Lately we have been made aware that a decision made from a distance and in isolation of our daily lives here in the Kingdom is aimed at implementing the Western Hemisphere Travel Initiative. This initiative has a requirement for passports for land crossings between Canada and the U.S. It is scheduled for implementation in January of 2008.
This initiative could even further shut us off from visitors. Experience tells us we do not have the infrastructure in place to handle the demand for these passports. For this reason, we would propose delaying its implementation to June of 2009 at the earliest. In this way we allow the time to develop a system that meets best practices standards for border protection and satisfies the needs of the traveler.
I ask that the balance of my remarks be entered into the record. Thank you.
On a personal level, my family has altered trips north of the border to lay flowers at the grave of deceased loved ones in fear that the wait to return to the U.S. might prove to be uncomfortable for an elder family member.
From a broader perspective, and as the president of the Northeast Kingdom Collaborative for three years, I am constantly made aware of how disappointed companies are when potentially good business days are ruined due to delays at the border and how new businesses that might want to move to the area may well have serious second thoughts about doing so given the trend towards tighter less efficient border practices.
We know that there are some issues associated with this complex problem that will go a long ways towards creating a better border crossing. One is increasing the number of border patrol and customs agents on the Northern Border. This allows more people to do more things. It cuts down on the stress that makes otherwise friendly individuals act in a brisk and sometimes unfriendly manner due to stress and overwork. The added benefit is that the agents will probably be more able to react efficiently and appropriately.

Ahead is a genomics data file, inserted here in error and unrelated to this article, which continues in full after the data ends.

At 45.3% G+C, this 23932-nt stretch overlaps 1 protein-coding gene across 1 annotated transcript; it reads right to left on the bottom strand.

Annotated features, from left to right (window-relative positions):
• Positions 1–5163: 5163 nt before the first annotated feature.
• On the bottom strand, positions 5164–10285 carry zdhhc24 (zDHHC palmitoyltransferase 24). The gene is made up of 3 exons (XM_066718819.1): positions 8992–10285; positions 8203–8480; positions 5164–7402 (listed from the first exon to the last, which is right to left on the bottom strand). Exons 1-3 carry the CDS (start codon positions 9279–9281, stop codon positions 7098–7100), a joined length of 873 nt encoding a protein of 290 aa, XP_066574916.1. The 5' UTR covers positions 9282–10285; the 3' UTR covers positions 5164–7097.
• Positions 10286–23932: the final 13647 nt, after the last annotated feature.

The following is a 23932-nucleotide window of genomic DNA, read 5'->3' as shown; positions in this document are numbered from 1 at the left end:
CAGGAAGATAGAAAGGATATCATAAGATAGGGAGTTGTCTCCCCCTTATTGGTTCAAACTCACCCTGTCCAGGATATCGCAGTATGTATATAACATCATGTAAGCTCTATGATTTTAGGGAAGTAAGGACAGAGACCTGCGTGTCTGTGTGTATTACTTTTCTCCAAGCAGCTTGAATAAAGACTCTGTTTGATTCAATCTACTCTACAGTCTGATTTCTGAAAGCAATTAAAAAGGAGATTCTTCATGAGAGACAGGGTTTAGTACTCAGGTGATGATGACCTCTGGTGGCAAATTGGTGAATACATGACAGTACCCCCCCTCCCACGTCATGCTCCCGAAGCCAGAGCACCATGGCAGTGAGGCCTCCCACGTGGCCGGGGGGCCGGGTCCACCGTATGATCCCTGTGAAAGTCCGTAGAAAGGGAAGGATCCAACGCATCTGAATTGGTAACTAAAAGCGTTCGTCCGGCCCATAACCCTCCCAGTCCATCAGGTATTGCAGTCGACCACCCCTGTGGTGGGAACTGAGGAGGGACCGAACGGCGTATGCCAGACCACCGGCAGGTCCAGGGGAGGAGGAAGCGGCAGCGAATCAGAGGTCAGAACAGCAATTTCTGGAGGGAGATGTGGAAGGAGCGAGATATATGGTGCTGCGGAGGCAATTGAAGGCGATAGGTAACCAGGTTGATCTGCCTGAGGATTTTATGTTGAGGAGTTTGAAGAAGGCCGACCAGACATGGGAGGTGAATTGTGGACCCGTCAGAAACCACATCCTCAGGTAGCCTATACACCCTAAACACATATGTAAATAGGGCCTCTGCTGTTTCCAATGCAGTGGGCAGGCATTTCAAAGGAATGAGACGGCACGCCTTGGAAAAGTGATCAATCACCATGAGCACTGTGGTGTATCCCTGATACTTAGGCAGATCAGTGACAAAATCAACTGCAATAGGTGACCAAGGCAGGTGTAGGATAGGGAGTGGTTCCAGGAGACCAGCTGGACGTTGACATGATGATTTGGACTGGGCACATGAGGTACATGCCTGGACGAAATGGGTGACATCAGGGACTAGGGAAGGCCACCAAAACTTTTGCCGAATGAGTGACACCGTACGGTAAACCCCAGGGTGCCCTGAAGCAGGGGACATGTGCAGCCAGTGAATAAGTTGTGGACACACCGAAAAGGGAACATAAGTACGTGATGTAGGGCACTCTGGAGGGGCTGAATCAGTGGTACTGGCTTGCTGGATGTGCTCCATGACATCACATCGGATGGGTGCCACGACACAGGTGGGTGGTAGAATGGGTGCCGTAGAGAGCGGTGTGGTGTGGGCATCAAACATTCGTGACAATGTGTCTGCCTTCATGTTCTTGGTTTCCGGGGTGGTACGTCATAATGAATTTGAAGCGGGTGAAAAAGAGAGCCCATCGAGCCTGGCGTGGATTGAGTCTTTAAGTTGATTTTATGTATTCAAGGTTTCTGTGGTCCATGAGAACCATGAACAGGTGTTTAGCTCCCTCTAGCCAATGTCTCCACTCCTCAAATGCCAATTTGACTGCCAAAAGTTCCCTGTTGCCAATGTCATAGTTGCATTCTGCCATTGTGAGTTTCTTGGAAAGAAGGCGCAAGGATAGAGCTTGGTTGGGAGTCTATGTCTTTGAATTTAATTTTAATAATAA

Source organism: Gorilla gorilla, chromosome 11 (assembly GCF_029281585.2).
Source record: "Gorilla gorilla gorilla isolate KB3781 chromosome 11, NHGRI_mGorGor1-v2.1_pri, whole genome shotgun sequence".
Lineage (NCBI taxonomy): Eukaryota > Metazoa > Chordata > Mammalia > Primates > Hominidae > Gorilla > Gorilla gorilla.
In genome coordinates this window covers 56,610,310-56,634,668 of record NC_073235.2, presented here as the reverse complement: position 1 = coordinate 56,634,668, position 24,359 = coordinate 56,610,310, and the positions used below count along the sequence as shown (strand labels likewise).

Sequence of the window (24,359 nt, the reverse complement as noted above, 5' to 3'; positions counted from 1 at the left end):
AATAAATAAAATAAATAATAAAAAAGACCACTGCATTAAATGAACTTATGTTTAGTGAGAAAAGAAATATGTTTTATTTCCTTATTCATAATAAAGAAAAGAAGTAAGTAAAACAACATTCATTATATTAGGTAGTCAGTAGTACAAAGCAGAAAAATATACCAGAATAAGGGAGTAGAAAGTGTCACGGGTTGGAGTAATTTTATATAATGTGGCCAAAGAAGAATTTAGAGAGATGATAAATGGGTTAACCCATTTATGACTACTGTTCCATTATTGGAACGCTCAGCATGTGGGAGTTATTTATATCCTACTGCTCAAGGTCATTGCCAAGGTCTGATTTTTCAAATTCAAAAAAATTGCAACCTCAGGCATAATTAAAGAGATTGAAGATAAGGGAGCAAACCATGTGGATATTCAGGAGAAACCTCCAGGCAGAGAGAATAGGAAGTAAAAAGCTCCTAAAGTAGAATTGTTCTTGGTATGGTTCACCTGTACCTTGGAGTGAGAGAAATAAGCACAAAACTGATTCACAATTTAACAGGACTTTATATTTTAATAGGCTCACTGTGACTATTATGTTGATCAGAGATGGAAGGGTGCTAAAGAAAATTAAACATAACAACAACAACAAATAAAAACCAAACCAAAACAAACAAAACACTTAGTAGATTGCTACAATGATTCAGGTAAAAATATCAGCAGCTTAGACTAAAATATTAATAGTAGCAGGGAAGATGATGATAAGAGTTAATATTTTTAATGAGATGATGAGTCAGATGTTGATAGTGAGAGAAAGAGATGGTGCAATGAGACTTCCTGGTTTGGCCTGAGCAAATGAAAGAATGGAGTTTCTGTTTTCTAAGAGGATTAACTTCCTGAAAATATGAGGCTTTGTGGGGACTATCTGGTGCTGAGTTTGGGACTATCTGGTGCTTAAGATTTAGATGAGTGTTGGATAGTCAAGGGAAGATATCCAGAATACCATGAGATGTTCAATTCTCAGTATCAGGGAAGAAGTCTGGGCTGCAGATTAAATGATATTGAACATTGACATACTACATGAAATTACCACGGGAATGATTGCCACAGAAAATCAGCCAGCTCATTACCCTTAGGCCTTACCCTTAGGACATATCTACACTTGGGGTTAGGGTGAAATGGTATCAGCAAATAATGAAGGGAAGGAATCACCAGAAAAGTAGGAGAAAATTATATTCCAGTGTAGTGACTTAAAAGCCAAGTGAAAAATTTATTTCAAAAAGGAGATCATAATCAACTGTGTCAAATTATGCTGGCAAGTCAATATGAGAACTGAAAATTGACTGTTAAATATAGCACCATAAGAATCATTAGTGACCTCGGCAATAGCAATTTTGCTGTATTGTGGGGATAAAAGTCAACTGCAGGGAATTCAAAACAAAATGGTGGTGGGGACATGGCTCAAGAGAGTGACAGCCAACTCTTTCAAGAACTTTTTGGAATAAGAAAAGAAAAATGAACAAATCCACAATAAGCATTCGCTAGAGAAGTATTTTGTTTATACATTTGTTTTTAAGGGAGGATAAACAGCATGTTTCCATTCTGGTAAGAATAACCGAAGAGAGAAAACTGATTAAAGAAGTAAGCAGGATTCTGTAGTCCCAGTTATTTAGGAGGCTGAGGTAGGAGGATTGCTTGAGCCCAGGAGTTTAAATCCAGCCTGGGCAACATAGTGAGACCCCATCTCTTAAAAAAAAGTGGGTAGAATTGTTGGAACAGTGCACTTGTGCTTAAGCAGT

When we look at the current initiative, cost is an equally important consideration-- especially for families that might want to take just an occasional day trip. The Northeast Kingdom has historically been a place where families shared common interests and culture freely. Yet the way the Western Hemisphere Travel Initiative is proposed might mean that children and frequent crossers have limited access to an alternative less expensive document than the passport. Any alternative deserves considerable planning in order to execute efficient implementation.
We have relationships and seek to leverage partnerships. It has been suggested that administrators work more closely with Derby Line businesses, officials and citizens to find a sensible solution to the street closure issue. This process has begun, but it has left many feeling like the decisions on how and when to make the closings have already been made. The dialogue appears intended to placate with a desire to dictate instead of exploring with a goal of informing.
Lastly, I would like to ask the august members of the Senate Judiciary Committee to work in a bi-partisan manner to ensuring funding for the I-91 / Derby Line point of entry construction. This includes making the investment required to conduct a good faith and sincere effort to facilitate the much-needed information exchanges between the Government Services Administration, Customs and Border Protection officials, and local citizens and elected officials.
Thank you for the opportunity to participate in this important discussion.